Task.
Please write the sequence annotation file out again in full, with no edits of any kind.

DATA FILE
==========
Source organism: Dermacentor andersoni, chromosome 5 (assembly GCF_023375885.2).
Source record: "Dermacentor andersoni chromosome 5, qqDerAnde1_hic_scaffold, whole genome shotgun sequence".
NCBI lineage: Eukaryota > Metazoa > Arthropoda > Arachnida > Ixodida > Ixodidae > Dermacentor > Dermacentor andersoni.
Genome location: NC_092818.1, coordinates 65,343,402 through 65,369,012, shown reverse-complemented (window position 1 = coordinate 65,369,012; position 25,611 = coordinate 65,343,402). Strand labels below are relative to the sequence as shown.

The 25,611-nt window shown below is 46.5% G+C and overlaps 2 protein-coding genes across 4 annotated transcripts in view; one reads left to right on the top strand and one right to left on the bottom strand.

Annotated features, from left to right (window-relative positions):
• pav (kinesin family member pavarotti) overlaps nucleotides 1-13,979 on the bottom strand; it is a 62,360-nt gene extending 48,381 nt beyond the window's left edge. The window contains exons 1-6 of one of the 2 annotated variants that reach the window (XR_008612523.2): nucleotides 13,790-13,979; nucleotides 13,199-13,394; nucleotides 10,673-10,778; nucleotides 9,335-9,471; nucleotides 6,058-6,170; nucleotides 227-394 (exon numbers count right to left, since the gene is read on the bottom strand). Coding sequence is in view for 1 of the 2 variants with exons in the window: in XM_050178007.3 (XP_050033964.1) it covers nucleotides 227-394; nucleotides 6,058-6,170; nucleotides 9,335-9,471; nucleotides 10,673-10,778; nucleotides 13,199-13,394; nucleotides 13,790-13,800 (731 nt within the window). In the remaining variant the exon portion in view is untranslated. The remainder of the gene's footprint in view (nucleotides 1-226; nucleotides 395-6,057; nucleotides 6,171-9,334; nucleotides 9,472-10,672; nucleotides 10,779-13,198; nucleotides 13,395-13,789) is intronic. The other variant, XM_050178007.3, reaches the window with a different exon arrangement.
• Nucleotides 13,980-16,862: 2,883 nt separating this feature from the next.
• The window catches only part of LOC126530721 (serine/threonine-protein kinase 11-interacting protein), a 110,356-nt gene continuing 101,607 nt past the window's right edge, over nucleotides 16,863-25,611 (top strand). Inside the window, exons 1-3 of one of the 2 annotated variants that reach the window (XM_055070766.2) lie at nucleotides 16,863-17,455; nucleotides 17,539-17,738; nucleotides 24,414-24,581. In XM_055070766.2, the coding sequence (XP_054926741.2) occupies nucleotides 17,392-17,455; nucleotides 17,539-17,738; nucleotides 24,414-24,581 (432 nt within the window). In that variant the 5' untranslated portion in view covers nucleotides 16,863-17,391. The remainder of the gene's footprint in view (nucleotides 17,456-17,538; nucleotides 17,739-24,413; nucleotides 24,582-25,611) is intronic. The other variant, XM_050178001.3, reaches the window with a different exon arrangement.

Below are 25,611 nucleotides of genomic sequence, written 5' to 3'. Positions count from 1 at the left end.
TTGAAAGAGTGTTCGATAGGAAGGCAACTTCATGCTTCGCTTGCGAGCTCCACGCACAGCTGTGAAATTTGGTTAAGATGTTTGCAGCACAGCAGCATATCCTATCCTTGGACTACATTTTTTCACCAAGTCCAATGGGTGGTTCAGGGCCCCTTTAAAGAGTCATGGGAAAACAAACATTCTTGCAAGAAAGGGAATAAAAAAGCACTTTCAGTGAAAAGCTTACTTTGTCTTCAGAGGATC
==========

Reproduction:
Source organism: Dermacentor andersoni, chromosome 5 (assembly GCF_023375885.2).
Source record: "Dermacentor andersoni chromosome 5, qqDerAnde1_hic_scaffold, whole genome shotgun sequence".
NCBI lineage: Eukaryota > Metazoa > Arthropoda > Arachnida > Ixodida > Ixodidae > Dermacentor > Dermacentor andersoni.
Genome location: NC_092818.1, coordinates 65,343,402 through 65,369,012, shown reverse-complemented (window position 1 = coordinate 65,369,012; position 25,611 = coordinate 65,343,402). Strand labels below are relative to the sequence as shown.

The 25,611-nt window shown below is 46.5% G+C and overlaps 2 protein-coding genes across 4 annotated transcripts in view; one reads left to right on the top strand and one right to left on the bottom strand.

Annotated features, from left to right (window-relative positions):
• pav (kinesin family member pavarotti) overlaps nucleotides 1-13,979 on the bottom strand; it is a 62,360-nt gene extending 48,381 nt beyond the window's left edge. The window contains exons 1-6 of one of the 2 annotated variants that reach the window (XR_008612523.2): nucleotides 13,790-13,979; nucleotides 13,199-13,394; nucleotides 10,673-10,778; nucleotides 9,335-9,471; nucleotides 6,058-6,170; nucleotides 227-394 (exon numbers count right to left, since the gene is read on the bottom strand). Coding sequence is in view for 1 of the 2 variants with exons in the window: in XM_050178007.3 (XP_050033964.1) it covers nucleotides 227-394; nucleotides 6,058-6,170; nucleotides 9,335-9,471; nucleotides 10,673-10,778; nucleotides 13,199-13,394; nucleotides 13,790-13,800 (731 nt within the window). In the remaining variant the exon portion in view is untranslated. The remainder of the gene's footprint in view (nucleotides 1-226; nucleotides 395-6,057; nucleotides 6,171-9,334; nucleotides 9,472-10,672; nucleotides 10,779-13,198; nucleotides 13,395-13,789) is intronic. The other variant, XM_050178007.3, reaches the window with a different exon arrangement.
• Nucleotides 13,980-16,862: 2,883 nt separating this feature from the next.
• The window catches only part of LOC126530721 (serine/threonine-protein kinase 11-interacting protein), a 110,356-nt gene continuing 101,607 nt past the window's right edge, over nucleotides 16,863-25,611 (top strand). Inside the window, exons 1-3 of one of the 2 annotated variants that reach the window (XM_055070766.2) lie at nucleotides 16,863-17,455; nucleotides 17,539-17,738; nucleotides 24,414-24,581. In XM_055070766.2, the coding sequence (XP_054926741.2) occupies nucleotides 17,392-17,455; nucleotides 17,539-17,738; nucleotides 24,414-24,581 (432 nt within the window). In that variant the 5' untranslated portion in view covers nucleotides 16,863-17,391. The remainder of the gene's footprint in view (nucleotides 17,456-17,538; nucleotides 17,739-24,413; nucleotides 24,582-25,611) is intronic. The other variant, XM_050178001.3, reaches the window with a different exon arrangement.

Below are 25,611 nucleotides of genomic sequence, written 5' to 3'. Positions count from 1 at the left end.
TTGAAAGAGTGTTCGATAGGAAGGCAACTTCATGCTTCGCTTGCGAGCTCCACGCACAGCTGTGAAATTTGGTTAAGATGTTTGCAGCACAGCAGCATATCCTATCCTTGGACTACATTTTTTCACCAAGTCCAATGGGTGGTTCAGGGCCCCTTTAAAGAGTCATGGGAAAACAAACATTCTTGCAAGAAAGGGAATAAAAAAGCACTTTCAGTGAAAAGCTTACTTTGTCTTCAGAGGATC